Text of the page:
• Law enforcement or a prosecutor by a court order signed by a judge, but this is a rare occurrence, and mainly occurs if you are arrested for a new crime that in some way is related to the sealed crime.

Criminal Records of Youthful Offenders

Different rules apply if you were arrested while you were a minor at the time of your sentencing. If you were sentenced as a juvenile delinquent, the record is automatically sealed and is only available to certain participants in the criminal justice system like prosecutors and judges. When you turn 16 years old, you may be able to have your juvenile delinquency records sealed to the criminal justice system under certain circumstances. If you are convicted as a Youthful Offender, the record will be automatically sealed to everyone except the school where you are enrolled and the criminal justice system. If you are convicted as Juvenile Offender, your records cannot be sealed, unless the judge grants you Youthful Offender status.

Certificates of Relief from Disabilities and Good Conduct

In addition to sealing criminal records, New York law already allows you to obtain relief from the collateral consequences of criminal convictions in a few other ways. For instance, if you have only one felony conviction and/or any number of misdemeanor convictions, you may apply for a Certificate of Relief from Disabilities. This is not the same as sealing your criminal record and your record will not be sealed as a result. Instead, the Certificate removes some of the barriers that criminal convictions create, such as automatic bars for certain jobs like a real estate broker, security guard or nurse. The purpose is to promote your successful and productive reentry into society.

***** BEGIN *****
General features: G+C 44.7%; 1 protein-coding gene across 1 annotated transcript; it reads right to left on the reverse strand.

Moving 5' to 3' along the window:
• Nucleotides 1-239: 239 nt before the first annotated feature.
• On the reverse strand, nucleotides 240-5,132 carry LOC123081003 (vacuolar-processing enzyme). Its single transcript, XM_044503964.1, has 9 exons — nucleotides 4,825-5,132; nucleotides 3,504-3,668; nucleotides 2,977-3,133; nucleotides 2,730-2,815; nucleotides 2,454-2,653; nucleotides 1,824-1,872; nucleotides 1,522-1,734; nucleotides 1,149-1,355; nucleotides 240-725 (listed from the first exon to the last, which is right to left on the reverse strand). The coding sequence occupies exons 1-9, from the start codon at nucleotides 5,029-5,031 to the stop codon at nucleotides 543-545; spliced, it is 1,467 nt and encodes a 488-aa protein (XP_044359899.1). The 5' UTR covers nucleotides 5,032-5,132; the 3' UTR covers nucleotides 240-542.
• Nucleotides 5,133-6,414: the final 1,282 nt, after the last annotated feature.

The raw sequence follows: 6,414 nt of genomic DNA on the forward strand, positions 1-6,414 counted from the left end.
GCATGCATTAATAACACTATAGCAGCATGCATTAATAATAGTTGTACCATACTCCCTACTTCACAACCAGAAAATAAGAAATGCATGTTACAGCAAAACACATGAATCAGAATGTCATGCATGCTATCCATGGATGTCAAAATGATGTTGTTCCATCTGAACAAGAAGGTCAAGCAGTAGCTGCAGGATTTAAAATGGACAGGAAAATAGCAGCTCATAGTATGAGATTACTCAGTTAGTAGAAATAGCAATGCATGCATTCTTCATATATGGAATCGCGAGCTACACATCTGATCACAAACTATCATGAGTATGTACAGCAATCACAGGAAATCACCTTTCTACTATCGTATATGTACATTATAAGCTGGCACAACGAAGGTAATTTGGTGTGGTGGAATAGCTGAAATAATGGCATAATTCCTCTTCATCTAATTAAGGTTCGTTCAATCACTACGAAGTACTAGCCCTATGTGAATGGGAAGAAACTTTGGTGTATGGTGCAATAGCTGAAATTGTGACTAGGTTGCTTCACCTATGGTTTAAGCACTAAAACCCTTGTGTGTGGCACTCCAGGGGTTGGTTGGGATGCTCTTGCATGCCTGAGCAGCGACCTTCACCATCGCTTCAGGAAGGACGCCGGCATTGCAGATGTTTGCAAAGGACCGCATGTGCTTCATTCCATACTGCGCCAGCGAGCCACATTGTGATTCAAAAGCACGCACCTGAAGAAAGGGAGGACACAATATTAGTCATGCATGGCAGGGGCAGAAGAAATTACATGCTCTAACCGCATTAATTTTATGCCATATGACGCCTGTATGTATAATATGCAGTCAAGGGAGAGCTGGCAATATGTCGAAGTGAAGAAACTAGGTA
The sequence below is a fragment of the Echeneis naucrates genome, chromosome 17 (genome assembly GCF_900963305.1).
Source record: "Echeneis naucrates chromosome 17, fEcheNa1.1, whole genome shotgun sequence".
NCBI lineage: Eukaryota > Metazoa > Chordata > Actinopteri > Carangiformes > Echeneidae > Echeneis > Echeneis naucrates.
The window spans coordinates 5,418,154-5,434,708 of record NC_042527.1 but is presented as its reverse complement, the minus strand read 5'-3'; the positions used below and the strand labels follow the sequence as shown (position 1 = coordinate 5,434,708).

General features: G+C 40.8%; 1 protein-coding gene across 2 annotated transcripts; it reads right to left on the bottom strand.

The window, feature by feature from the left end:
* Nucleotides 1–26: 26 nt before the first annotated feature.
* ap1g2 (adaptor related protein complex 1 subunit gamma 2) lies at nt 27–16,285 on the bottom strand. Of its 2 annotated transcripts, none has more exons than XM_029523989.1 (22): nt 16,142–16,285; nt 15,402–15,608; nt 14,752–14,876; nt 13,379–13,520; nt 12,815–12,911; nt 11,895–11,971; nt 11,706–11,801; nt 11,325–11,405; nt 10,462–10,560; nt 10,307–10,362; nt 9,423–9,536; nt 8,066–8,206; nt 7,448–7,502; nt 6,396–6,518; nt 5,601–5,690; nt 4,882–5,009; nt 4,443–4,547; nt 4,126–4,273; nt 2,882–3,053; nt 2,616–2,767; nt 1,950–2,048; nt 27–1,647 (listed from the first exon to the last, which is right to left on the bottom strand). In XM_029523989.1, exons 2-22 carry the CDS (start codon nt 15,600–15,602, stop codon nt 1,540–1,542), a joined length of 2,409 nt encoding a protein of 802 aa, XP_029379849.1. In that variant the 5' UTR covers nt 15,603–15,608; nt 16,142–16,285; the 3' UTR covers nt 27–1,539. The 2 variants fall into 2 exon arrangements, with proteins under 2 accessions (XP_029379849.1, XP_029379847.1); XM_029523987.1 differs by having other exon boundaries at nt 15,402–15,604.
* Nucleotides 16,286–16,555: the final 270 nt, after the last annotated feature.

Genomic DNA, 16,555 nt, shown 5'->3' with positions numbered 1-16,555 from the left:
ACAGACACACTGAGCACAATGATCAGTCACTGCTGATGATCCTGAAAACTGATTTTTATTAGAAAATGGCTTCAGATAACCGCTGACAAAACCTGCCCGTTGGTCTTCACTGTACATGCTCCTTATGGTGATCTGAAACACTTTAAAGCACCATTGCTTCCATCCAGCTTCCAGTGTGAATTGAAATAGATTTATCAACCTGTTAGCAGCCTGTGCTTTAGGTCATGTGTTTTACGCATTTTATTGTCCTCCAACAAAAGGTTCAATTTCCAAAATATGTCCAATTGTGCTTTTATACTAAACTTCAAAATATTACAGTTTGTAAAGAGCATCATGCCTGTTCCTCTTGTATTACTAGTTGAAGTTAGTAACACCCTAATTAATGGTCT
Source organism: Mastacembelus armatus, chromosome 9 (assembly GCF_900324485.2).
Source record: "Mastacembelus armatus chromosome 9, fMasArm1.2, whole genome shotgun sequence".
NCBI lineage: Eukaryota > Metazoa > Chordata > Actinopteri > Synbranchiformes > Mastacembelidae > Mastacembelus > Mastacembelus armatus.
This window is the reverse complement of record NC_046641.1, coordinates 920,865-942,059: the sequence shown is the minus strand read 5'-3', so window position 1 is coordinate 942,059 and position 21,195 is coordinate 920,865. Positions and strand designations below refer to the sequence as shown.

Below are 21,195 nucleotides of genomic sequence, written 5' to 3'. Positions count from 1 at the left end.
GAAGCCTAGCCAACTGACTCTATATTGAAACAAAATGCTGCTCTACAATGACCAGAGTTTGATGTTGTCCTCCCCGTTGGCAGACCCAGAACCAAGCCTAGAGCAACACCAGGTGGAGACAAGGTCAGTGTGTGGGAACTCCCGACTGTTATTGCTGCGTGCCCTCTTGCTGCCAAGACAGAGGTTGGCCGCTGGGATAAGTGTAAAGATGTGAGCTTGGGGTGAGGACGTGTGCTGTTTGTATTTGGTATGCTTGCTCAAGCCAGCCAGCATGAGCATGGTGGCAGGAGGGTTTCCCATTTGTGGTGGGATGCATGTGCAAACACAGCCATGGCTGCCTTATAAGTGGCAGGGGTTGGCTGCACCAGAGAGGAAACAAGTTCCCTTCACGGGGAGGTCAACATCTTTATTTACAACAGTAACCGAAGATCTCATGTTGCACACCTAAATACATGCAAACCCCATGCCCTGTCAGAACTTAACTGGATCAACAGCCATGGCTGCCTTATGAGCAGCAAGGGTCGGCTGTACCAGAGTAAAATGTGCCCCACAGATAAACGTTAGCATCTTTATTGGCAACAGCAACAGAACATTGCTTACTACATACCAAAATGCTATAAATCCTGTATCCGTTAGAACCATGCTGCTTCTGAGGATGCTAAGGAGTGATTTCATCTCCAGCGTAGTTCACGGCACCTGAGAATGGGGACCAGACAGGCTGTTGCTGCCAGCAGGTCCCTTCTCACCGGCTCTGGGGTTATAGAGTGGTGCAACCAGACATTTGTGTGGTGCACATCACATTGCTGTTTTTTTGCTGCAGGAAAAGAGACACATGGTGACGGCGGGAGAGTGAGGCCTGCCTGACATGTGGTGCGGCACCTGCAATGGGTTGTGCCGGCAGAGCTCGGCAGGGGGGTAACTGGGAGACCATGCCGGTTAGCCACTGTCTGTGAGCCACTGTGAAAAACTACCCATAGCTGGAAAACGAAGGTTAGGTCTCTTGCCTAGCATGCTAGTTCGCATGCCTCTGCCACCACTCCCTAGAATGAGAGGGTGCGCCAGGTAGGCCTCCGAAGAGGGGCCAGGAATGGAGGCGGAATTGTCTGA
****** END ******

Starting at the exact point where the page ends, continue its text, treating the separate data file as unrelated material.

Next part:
If you were convicted of a misdemeanor or a felony that did not result in time served in state prison, you apply for your Certificate of Relief at the court where you were convicted. If you served time in state prison for a felony conviction or you were convicted in federal court or in an out-of-state court, you apply to the New York State Department of Corrections and Community Supervision for your Certificate of Relief.

If you have been convicted of two or more separate felonies (and any number of misdemeanor convictions), you will not be eligible for a Certificate of Relief from Disabilities and will have to apply for a Certificate of Good Conduct. You can also apply for a Certificate of Good Conduct if you are seeking a position that is considered a “public office,” such as a firefighter or a notary public. Your application must be submitted to the New York State Department of Corrections and Community Supervision.

Legal Editors: Roland Acevedo and Andrew Stengel, October 2017

Changes may occur in this area of law. The information provided is brought to you as a public service with the help and assistance of volunteer legal editors, and is intended to help you better understand the law in general. It is not intended to be legal advice regarding your particular problem or to substitute for the advice of a lawyer.